Farewell to the Most Memorably Punchable TV Villain of Our Time


At about 9:56 pm EST last night, Twitter exploded with approximately a bazillion people all tweeting something along the lines of “YESSSSS SUCK IT JOFFREY!!!1!11!!” It’s probably the greatest outpouring of TV-based schadenfreude since — well, since Jesse got his revenge on Todd in Breaking Bad, at least. Yes, not-at-all good King Joffrey finally got his comeuppance, getting poisoned at his own wedding and bleeding his last out through his eyeballs as the Internet whooped and cheered in delight. Sometimes, the bad guys do get what’s coming.

In a way, though, it’ll be a shame to see the back of Joffrey, if only because his utter revoltingness provided something of an anchor in a world of moral ambiguity. Pretty much everyone else on Game of Thrones has their good and bad points, but Joffrey was always awful, and only got worse as the series went on. More than that, though, he was surely the most compelling TV villain of the last few years, a memorably ghastly little shit who inspired loathing in pretty much everyone.

One of the pleasant things about Game of Thrones is the way it subverts fantasy clichés as much as it embraces them. There are plenty of fantasy novels that involve a plucky hero staging an improbable triumph over an apparently all-powerful villain: Sauron, Voldemort, the White Witch, and innumerable others. On the whole, while those villains might be evil and murderous, they’re also formidable opponents, worthy of respect and a certain rueful admiration, if nothing else.

Joffrey is none of those things. He’s a coward and a bully, only eager to inflict his sadistic urges on those who can’t fight back. But the other thing that makes Joffrey such a compelling villain is that, hey, who didn’t go to school with a kid like him? You might not have an evil overlord in your life, but you’ve almost certainly come across a spoiled, unpleasant prick on whom you could never wreak righteous revenge because his dad was someone important.

And it does all come down to fathers. Clearly only George R.R. Martin knows his characters’ motivations, and I’ve not read the books, but in the TV show, at least, I’d guess that many of Joffrey’s issues stemmed from being rejected by his father (or, at least, the man he thought was his father). The late Robert Baratheon was a man’s man, a war hero who took far more pleasure in fighting than he did in ruling, an alpha-male type whose favorite pursuits included hunting, drinking, and bashing people’s heads together on the battlefield. You can imagine what he made of his “son,” an effete, pretty blond boy who displayed animal cunning but not physical strength.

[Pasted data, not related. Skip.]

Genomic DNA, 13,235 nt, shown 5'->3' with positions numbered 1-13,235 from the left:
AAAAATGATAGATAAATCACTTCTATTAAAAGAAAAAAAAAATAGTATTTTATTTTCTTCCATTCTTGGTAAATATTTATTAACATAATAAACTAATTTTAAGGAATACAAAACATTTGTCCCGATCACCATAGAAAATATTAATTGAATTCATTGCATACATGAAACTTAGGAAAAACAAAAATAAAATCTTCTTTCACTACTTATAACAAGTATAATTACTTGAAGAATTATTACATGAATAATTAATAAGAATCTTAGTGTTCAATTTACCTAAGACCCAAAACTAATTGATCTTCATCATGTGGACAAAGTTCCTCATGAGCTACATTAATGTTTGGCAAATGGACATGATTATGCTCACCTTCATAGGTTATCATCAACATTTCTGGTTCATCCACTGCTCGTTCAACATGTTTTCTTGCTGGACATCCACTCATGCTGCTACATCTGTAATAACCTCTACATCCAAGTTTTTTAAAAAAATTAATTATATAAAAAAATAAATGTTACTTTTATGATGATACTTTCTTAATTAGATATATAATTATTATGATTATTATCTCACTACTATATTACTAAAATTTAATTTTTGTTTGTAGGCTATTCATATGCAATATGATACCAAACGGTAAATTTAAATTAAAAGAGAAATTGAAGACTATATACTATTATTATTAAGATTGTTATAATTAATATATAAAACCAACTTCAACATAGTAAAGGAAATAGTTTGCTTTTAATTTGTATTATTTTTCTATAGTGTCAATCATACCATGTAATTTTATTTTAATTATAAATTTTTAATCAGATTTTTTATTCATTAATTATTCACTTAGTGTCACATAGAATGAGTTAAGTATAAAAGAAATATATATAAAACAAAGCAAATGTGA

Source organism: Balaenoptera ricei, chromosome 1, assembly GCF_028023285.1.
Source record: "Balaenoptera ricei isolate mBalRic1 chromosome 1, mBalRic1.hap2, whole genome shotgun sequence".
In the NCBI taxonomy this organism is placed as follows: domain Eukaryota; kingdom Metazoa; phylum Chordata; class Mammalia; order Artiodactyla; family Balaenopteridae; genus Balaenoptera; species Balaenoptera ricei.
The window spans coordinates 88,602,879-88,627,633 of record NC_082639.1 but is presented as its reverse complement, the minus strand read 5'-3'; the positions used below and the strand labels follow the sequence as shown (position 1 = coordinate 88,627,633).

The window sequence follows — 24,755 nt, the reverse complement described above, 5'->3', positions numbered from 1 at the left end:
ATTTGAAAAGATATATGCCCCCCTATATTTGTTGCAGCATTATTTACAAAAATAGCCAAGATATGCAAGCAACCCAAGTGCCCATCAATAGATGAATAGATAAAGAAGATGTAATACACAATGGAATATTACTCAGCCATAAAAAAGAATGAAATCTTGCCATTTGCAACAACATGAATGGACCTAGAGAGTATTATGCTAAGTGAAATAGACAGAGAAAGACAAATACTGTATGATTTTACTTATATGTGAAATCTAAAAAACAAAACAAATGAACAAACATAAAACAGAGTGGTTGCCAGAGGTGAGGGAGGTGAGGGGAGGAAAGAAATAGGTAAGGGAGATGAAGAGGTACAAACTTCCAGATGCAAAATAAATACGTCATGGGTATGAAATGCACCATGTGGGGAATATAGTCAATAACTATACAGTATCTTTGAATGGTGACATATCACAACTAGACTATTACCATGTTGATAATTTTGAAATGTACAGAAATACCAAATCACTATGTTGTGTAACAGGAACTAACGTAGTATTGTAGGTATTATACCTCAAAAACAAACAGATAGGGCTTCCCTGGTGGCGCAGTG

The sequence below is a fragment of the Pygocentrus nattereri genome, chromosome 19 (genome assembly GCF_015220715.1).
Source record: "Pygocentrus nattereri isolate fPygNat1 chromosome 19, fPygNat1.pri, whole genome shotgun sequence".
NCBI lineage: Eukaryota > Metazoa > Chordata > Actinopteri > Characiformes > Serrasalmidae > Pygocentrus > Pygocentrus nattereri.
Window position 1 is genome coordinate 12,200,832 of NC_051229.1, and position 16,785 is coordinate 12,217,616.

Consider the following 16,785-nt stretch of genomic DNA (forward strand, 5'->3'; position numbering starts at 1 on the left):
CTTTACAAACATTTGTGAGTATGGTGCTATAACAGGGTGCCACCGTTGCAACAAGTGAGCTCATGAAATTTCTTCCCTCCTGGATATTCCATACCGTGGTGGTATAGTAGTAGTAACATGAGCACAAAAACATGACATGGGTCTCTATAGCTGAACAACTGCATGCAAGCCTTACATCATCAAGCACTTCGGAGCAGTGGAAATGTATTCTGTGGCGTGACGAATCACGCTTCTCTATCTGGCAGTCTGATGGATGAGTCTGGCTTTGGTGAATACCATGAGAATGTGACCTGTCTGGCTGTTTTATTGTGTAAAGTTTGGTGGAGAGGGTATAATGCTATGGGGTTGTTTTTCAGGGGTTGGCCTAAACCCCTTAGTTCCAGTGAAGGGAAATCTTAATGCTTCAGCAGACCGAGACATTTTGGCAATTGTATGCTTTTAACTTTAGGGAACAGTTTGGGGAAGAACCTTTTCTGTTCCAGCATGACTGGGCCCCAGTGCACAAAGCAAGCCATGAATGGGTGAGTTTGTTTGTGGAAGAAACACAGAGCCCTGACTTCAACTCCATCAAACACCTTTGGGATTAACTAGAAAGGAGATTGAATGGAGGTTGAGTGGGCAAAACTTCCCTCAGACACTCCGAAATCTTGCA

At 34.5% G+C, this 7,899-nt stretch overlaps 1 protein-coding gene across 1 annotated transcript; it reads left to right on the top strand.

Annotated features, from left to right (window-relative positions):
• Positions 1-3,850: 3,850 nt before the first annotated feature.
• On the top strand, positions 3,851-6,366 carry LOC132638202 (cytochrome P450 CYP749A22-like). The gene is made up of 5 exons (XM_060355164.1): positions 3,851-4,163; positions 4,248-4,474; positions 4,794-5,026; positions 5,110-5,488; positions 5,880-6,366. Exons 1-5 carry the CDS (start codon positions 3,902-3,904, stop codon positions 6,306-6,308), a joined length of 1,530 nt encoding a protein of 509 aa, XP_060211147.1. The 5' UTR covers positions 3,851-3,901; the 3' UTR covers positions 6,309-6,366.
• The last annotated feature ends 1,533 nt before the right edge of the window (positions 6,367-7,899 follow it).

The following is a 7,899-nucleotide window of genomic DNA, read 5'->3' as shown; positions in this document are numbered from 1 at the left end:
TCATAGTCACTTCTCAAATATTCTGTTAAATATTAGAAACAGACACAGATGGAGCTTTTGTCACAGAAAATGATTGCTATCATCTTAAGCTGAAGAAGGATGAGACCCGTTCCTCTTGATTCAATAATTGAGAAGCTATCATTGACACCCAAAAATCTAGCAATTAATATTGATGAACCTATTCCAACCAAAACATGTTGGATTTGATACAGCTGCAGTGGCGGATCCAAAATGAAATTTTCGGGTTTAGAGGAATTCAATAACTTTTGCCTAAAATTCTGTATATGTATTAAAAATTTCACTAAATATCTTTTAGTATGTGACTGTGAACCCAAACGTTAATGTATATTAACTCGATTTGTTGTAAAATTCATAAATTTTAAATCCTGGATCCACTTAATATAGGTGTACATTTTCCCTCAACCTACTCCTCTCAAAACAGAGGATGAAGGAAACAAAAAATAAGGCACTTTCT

It’s worth noting that Joffrey’s cruelty only really manifests fully once Robert dies. The obvious reason, of course, is his ascent to the Iron Throne, but it’s also, I suspect, because he feels free to reject the other authority figures in his life as a sort of belated revenge against the man who rejected him. His nastiest actions are designed to stick it to people who think they can control him — forcing the prostitutes Tyrion sends him as a present to torture one another, betraying his promise to Sansa and his mother to spare Ned Stark’s life, and so on. His loathing for his uncle Tyrion largely stems from the fact that he shat himself at the Battle of Blackwater, leaving Tyrion to save King’s Landing while the King hid in his room — and both of them knew it. But it also came from the fact that Tyrion refused to acknowledge his authority, and by implication, his manhood, instead treating him with the same contempt his father did.

A feeling of unwantedness, a sense that nothing you can ever do will be enough to match up to the man your father was, is something that has afflicted innumerable boy children over the generations. Of course, not all of them develop into monsters like Joffrey, who is also clearly mentally ill, and whose sociopathy may well have manifested in any sort of environment. But combine fatherly rejection with a complete lack of moral structure, a penchant toward sociopathy, and a position that allows you to do pretty much exactly as you please, and you have… well, you have the most memorably punchable TV villain of our time, but also, perversely, one of the most human.

Joffrey is a terrifying and chastening demonstration of how far those in power can go when their actions are unchecked, but he’s also just as much a product of circumstance as any other character on the show — a child of incest, raised in privilege but without love from the man whose love he craved most, a character who was, in his own way, just as doomed as those who fell victim to his cruelty. Farewell, King Joffrey, we hardly knew you — but then, you hardly knew yourself. Still, don’t let the door hit you in the arse on the way out.